King Richard III is more than mean. He woos a grieving widow whose husband he has killed himself. He orders the murders of two child princes in the Tower of London. He kills his wife so he can marry his cousin.
But to Reg Rogers, the actor playing Richard in California Shakespeare Theater’s season-opening Richard III, the character is not just a villain.
“He’s villainous and does bad things, but he’s got his reasons,” says Rogers, 42. “We’re trying to find the vulnerable side of a tyrant.”
Rogers pauses after he says that and laughs a little.
“Saying that makes me think of a TV movie I made about Attila the Hun, and it was sort of, you know, `The Misunderstood Attila the Hun.’ It was so bad,” Rogers says. “With Richard, it’s not quite as simple as that. He says something toward the end of the play, `Men shall deal unadvisedly sometimes, which after hours give leisure to repent,’ and he’s trying to play a game he played earlier in the play, but it doesn’t work as well. He’s saying, look, I’m sorry I made the wrong choice, but f— it. I’m here now. There’s a lot going on in this guy’s head.”
Rogers has been working primarily in New York for the last few years, both on Broadway and off. He’s also been popping up in movies and on TV.
Local audiences might know him from his work with Shakespeare Santa Cruz in the early ’90s, or from his most recent Bay Area appearance, in 2004 opposite Olympia Dukakis in “A Mother” at San Francisco’s American Conservatory Theater.
Cal Shakes artistic director Jonathan Moscone was in Rogers’ class at Yale School of Drama and has wanted to get Rogers out here for some time.
The opportunity to work at Moscone’s outdoor theater in the Orinda Hills combined with the chance to work with another Yale classmate, director Mark Rucker, were strong pulls for Rogers, but the real deciding factor was that his pie-eating-alien services were no longer required.
Rogers had filmed a pilot for Fox called “Them,” about a terrorist cell of aliens, and that window between making the pilot and finding out if the network will pick it up allows a certain amount of freedom.
Rogers decided to use that freedom to do a play in California with his friends. Turns out that Fox didn’t care enough about the aliens, all of whom are having a hard time adjusting to the complications of pretending to be human.
“I played this sort of shrink/parole officer dealing with aliens who can’t cope with human emotions,” Rogers explains. “They’re not used to desire. My guy felt that if you let a little desire in, you build up the antibodies for it. His desire was for pie, so he had cupboards full of pie.”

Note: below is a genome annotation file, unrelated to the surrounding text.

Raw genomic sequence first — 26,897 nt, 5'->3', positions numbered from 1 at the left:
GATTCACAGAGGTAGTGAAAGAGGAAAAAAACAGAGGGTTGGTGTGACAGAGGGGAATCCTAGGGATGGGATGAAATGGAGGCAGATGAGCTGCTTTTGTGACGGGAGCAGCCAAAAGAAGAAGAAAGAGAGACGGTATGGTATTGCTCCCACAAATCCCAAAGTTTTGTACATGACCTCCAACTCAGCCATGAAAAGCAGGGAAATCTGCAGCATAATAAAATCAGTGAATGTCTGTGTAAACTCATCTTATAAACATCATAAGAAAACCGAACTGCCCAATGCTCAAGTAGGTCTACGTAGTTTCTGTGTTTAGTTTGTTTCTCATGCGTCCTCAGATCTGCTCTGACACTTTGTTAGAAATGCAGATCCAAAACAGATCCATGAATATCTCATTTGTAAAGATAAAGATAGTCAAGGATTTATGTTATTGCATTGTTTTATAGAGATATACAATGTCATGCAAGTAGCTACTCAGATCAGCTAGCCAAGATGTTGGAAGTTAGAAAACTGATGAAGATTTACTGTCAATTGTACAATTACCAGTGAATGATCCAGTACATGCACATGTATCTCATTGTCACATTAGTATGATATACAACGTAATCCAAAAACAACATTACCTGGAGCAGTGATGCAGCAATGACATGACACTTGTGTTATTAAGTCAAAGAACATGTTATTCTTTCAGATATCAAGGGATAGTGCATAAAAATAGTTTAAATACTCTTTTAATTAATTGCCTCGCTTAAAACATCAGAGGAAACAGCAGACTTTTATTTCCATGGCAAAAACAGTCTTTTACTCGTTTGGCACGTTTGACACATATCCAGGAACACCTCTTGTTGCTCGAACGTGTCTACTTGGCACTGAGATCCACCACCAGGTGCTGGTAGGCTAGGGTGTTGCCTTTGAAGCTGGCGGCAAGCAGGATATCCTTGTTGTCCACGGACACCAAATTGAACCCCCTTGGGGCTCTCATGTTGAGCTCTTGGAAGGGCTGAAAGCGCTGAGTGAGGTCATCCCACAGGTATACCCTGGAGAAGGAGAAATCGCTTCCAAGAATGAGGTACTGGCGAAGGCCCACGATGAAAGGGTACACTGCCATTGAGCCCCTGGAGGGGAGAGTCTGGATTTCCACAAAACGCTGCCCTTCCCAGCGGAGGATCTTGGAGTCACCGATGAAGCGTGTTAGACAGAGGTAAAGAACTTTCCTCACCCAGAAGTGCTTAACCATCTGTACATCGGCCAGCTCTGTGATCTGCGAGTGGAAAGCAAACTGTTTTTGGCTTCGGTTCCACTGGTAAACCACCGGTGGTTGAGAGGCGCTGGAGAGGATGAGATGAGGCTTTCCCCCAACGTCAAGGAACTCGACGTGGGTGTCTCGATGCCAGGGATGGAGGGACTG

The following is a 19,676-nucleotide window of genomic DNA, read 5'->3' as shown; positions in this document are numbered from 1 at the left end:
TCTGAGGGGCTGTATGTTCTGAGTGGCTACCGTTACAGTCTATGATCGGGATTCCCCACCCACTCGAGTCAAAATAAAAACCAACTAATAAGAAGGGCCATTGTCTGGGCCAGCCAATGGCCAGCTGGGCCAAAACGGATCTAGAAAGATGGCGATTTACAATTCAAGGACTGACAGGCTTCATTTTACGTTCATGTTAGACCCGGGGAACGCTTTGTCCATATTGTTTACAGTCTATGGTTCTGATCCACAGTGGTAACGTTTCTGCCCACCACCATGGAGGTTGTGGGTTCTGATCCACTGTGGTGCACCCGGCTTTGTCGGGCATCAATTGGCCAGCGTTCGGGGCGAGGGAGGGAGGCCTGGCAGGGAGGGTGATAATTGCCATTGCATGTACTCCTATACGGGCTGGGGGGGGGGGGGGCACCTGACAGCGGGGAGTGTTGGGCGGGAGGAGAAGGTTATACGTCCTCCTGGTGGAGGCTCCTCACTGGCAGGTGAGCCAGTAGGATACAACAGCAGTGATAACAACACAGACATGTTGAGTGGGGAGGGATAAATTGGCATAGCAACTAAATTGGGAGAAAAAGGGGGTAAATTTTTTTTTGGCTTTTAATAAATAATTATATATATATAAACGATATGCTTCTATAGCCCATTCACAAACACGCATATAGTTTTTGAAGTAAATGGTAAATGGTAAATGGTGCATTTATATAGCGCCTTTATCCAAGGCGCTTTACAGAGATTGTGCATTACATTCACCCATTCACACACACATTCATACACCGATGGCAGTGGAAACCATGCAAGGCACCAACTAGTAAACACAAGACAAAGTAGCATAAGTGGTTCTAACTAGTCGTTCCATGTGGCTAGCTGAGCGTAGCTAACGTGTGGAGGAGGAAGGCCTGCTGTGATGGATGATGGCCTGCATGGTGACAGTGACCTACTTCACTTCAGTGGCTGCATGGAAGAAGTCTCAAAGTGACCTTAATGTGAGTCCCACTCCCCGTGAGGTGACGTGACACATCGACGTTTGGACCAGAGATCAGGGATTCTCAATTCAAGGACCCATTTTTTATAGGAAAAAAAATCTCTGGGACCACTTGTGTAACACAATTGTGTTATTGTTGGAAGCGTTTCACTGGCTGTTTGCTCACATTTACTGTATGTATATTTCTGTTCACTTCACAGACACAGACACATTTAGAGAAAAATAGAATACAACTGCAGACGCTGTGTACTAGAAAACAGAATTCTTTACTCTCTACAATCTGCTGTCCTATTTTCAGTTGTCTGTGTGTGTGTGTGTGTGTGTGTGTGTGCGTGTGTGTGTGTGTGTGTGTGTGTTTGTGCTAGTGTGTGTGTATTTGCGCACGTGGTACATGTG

From a baked-goods-hoarding E.T. to a hunchbacked monarch who would give his kingdom for a horse _ such a transition surely keeps an actor on his toes.
While working with Rucker in Santa Cruz, Rogers says, he began to feel secure in the world of Shakespeare.
“That’s when I started to figure out my approach to the language, right or wrong,” Rogers says. “Mark and I did a King Lear there, and my character, Edmund, got to talk to the audience a lot. I knew I didn’t want to take the Englishman’s approach. Now doing `Richard’ I get to try that again and see if I was crazy or not.”
Working with Rucker, his old friend and “one of my all-time favorite directors,” has been a joy, Rogers says, because his take on Shakespeare is so clear.
“That’s the goal with modern audiences: Make it clear,” Rogers says. “I’ve never seen anyone make it clearer than Mark or (former Shakespeare Santa Cruz artistic director and Cal Shakes audience favorite) Danny Scheie. They’re super smart and know how to let the story be the story rather than some other imposed thing.
“They’re also really good with actors. I’ve seen Mark go up to an actor and say the simplest, most immediate thing, as opposed to some diatribe that leaves the actor going, `What? I don’t even know what you meant, let alone what I’m supposed to do with that.’ Sometimes — and I have to be careful how I put this — a director’s notes can defeat the purpose. That’s not the case with Mark. He’s exactly right on.”
Though hardly an old fogy, Rogers says he’s been thinking the time was ripe to tackle Richard before he “got too old to twist myself up.” Still, the extreme physicality of the character — the hunch, the limp — has taken its toll.
“I’ve already hurt my back,” he says. “Yesterday I did something to a muscle I didn’t even know I had.”
As for the hump — doesn’t it always come down to Richard’s hump? — Rogers is pleased with it.
“What’s cool about the hump is that you can’t see it from the front,” he says. “You don’t see the hump until Richard wants you to see the hump. Our Richard uses his deformity like everything else — for his own gain. He’s such an actor. He’ll play `oh, poor me’ if he thinks it’ll help get him what he wants. It’s never not by choice with this guy.”
Richard III continues through June 24 at the Bruns Amphitheater, just off the Gateway/Shakespeare Festival exit on Highway 24, one mile east of the Caldecott Tunnel. Tickets are $32 to $60. There’s a free shuttle to and from the Orinda BART station and the theater. For ticket information and to read some terrific actor blogs, visit www.calshakes.org. Or call 9510) 548-9666.